What excites me about this project is the attention to how players interpret the actions of others in a video game. Anyone who follows professional Starcraft has seen how playing a game can be a form of expression, but most online games do little more than provide a list of canned animations and phrases. Starcraft's example is that the game itself ought to be enough, and the question is whether an inteface on the PS3 can allow for expressive gameplay rather than relying on a layer of menus and XBox Live features to pretend that anything like communication is happening.

Emmanuel Levinas, a 20th-Century Jewish philosopher who worked hard to develop an ethics out of the work of Edmund Husserl and Martin Heidegger, concentrated on the "face-to-face" of human interaction. For Heidegger this meant a recognition of the other as being fundamentally the same as oneself, but Levinas went further. He said that when one encounters the other there is always already a responsibility for the other, and that this innate commandedness is fundamental to any such experience. Every human interaction, then, is already a response.  Furthermore, it is this act of being "singled out" by the other that establishes one's own identity.  That's right: "face-to-face" interaction with others is fundamental to our being in that the gaze of the other establishes us in our being.

I'll try to leave the explanation of Levinas to just that, but outside the context of philosophy it seems a relatively odd claim. In context it's clear just how bold a claim it is: that such relations, such responsibilities, are the primordial foundation of all human interaction. More to the point, it is the experience of being faced with another person that allows us to recognize our own personhood.

So far online gaming has built its social elements by making chat programs bleed down from above into the games, but a project like Journey promises to start from scratch, making us interact in ways that are similarly primordial for a video game. That is to say, reducing our social gaming experience to the initial revealing made possible only through gameplay itself. My hope is that this will make it possible to have an online game without a "gamer culture", letting us discover for ourselves what playing a game together really means.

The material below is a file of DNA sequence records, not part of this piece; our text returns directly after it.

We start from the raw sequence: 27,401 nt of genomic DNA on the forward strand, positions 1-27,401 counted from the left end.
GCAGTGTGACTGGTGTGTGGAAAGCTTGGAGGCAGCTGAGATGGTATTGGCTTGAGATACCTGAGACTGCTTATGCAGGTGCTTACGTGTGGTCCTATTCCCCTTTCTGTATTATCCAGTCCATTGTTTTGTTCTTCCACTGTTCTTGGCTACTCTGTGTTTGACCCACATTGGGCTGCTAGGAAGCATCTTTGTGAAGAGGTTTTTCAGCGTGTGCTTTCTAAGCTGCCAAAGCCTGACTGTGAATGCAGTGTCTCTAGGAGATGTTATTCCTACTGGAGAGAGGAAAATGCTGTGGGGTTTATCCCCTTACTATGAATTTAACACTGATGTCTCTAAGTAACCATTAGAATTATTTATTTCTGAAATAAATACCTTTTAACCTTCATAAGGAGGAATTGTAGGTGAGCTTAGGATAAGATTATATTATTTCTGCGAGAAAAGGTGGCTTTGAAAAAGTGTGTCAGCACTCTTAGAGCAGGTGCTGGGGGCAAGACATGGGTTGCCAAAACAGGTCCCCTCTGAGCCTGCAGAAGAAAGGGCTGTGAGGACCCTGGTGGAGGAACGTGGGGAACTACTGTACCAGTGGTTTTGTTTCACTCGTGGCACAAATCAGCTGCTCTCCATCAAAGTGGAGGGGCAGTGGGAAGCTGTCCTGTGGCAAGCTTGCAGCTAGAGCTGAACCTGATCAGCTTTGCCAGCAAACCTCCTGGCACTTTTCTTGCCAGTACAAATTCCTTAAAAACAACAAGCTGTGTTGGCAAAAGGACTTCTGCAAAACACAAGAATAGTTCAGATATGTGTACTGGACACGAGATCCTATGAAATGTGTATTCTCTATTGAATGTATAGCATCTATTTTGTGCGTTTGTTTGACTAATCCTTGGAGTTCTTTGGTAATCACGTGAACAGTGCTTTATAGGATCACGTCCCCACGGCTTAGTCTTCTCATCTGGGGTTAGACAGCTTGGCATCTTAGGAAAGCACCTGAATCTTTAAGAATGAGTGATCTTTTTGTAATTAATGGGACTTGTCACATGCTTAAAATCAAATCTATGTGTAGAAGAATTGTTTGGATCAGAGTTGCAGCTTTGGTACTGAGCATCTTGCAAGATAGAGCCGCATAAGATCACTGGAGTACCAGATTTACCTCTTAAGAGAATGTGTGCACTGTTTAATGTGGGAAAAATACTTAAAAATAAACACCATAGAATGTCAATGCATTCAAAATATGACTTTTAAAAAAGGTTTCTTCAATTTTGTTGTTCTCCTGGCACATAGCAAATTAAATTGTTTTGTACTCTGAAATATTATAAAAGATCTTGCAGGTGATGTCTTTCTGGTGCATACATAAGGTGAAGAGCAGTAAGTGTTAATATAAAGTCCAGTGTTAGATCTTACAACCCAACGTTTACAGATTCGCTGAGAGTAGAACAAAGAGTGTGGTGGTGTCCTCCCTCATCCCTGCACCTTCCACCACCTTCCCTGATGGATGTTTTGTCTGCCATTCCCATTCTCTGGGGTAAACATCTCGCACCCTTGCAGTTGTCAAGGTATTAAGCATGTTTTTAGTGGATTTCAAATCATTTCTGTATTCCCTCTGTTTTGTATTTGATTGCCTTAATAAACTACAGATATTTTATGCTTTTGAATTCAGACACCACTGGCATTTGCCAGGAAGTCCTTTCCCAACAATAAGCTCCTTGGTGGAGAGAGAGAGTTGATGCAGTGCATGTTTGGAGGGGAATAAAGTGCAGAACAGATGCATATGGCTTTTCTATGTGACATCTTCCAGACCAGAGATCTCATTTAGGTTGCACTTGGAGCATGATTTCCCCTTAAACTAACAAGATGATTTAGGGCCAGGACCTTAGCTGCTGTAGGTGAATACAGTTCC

Anyone who played Ico has experienced the prototype of this experience: Yorda was a character within the game world whose plight was the same as the protagonist's, and as the player one couldn't help but feel that connection by proxy. But Ico only shed light on how far video games have to go: ultimately the character players felt kinship with was a mess of pre-scripted weakness and extremely convincing animation. Once the façade breaks down, once the glass darkens and the player recognizes the experience for what it is, this interaction becomes tiresome and irritating. The great promise of a project like Journey is for us to experience Ico's fellow feeling on a truly human level, one that never reduces to rote interactions. As a commercial enterprise, the odds are against this project's success.

The core ideas behind Journey are, to me, a breath of the freshest air. The question marks that plague the game all have to do with everything we haven't heard: how the gameplay is actually going to keep people working together for an extended period, and how the game is going to make its multiplayer experience last more than a week after its release. My fear is that TGC is going to undermine itself by removing all of the traditional or comfortable elements from its game; without the hook of engaging and satisfying gameplay--elements of game design that Jenova Chen apparently considers himself to be above--to hang it on, all the audacious and brilliant social commentary in the world isn't going to make a mark on the industry. Which is probably fine, because the industry would only have learned all the wrong lessons from it anyway. But this brings me back to the point I started with: that sometimes the industry is better served by an unprofitable, audacious disaster than it is by another blockbuster hit. Maybe in the next few years some new artists can get just enough grant money to push the boundaries of what video games can and should do, and the lack of executives looking over their shoulder is going to let them do just that.